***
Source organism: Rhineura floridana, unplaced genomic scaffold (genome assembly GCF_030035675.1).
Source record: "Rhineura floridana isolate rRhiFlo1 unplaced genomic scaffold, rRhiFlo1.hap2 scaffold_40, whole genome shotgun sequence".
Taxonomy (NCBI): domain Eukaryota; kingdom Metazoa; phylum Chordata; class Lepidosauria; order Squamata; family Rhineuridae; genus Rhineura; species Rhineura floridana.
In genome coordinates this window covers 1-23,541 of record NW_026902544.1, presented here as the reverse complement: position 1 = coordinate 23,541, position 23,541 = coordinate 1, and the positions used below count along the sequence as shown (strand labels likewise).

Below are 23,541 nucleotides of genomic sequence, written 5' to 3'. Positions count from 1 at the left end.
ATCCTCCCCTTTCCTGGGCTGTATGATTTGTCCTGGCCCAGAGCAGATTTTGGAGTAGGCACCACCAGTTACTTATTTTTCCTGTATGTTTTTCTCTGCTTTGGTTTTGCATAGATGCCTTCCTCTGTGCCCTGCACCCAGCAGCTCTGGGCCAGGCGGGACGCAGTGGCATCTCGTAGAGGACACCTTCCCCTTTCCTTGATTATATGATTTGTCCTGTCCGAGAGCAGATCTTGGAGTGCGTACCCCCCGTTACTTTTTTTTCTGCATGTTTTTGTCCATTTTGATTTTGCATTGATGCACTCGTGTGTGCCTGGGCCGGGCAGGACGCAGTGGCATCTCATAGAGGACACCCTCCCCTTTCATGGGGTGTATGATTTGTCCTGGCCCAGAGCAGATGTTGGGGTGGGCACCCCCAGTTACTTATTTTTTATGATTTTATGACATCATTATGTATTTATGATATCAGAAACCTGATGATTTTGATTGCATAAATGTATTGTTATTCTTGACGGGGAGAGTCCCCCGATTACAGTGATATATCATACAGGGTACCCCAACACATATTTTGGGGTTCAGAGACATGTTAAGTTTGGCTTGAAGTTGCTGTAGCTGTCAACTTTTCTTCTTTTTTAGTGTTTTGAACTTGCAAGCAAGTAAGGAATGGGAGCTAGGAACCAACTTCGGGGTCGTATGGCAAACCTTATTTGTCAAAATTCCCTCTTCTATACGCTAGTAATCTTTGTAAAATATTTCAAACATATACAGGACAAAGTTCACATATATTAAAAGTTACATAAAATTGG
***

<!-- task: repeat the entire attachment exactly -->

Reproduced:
Source organism: Rhineura floridana, unplaced genomic scaffold (genome assembly GCF_030035675.1).
Source record: "Rhineura floridana isolate rRhiFlo1 unplaced genomic scaffold, rRhiFlo1.hap2 scaffold_40, whole genome shotgun sequence".
Taxonomy (NCBI): domain Eukaryota; kingdom Metazoa; phylum Chordata; class Lepidosauria; order Squamata; family Rhineuridae; genus Rhineura; species Rhineura floridana.
In genome coordinates this window covers 1-23,541 of record NW_026902544.1, presented here as the reverse complement: position 1 = coordinate 23,541, position 23,541 = coordinate 1, and the positions used below count along the sequence as shown (strand labels likewise).

Below are 23,541 nucleotides of genomic sequence, written 5' to 3'. Positions count from 1 at the left end.
ATCCTCCCCTTTCCTGGGCTGTATGATTTGTCCTGGCCCAGAGCAGATTTTGGAGTAGGCACCACCAGTTACTTATTTTTCCTGTATGTTTTTCTCTGCTTTGGTTTTGCATAGATGCCTTCCTCTGTGCCCTGCACCCAGCAGCTCTGGGCCAGGCGGGACGCAGTGGCATCTCGTAGAGGACACCTTCCCCTTTCCTTGATTATATGATTTGTCCTGTCCGAGAGCAGATCTTGGAGTGCGTACCCCCCGTTACTTTTTTTTCTGCATGTTTTTGTCCATTTTGATTTTGCATTGATGCACTCGTGTGTGCCTGGGCCGGGCAGGACGCAGTGGCATCTCATAGAGGACACCCTCCCCTTTCATGGGGTGTATGATTTGTCCTGGCCCAGAGCAGATGTTGGGGTGGGCACCCCCAGTTACTTATTTTTTATGATTTTATGACATCATTATGTATTTATGATATCAGAAACCTGATGATTTTGATTGCATAAATGTATTGTTATTCTTGACGGGGAGAGTCCCCCGATTACAGTGATATATCATACAGGGTACCCCAACACATATTTTGGGGTTCAGAGACATGTTAAGTTTGGCTTGAAGTTGCTGTAGCTGTCAACTTTTCTTCTTTTTTAGTGTTTTGAACTTGCAAGCAAGTAAGGAATGGGAGCTAGGAACCAACTTCGGGGTCGTATGGCAAACCTTATTTGTCAAAATTCCCTCTTCTATACGCTAGTAATCTTTGTAAAATATTTCAAACATATACAGGACAAAGTTCACATATATTAAAAGTTACATAAAATTGG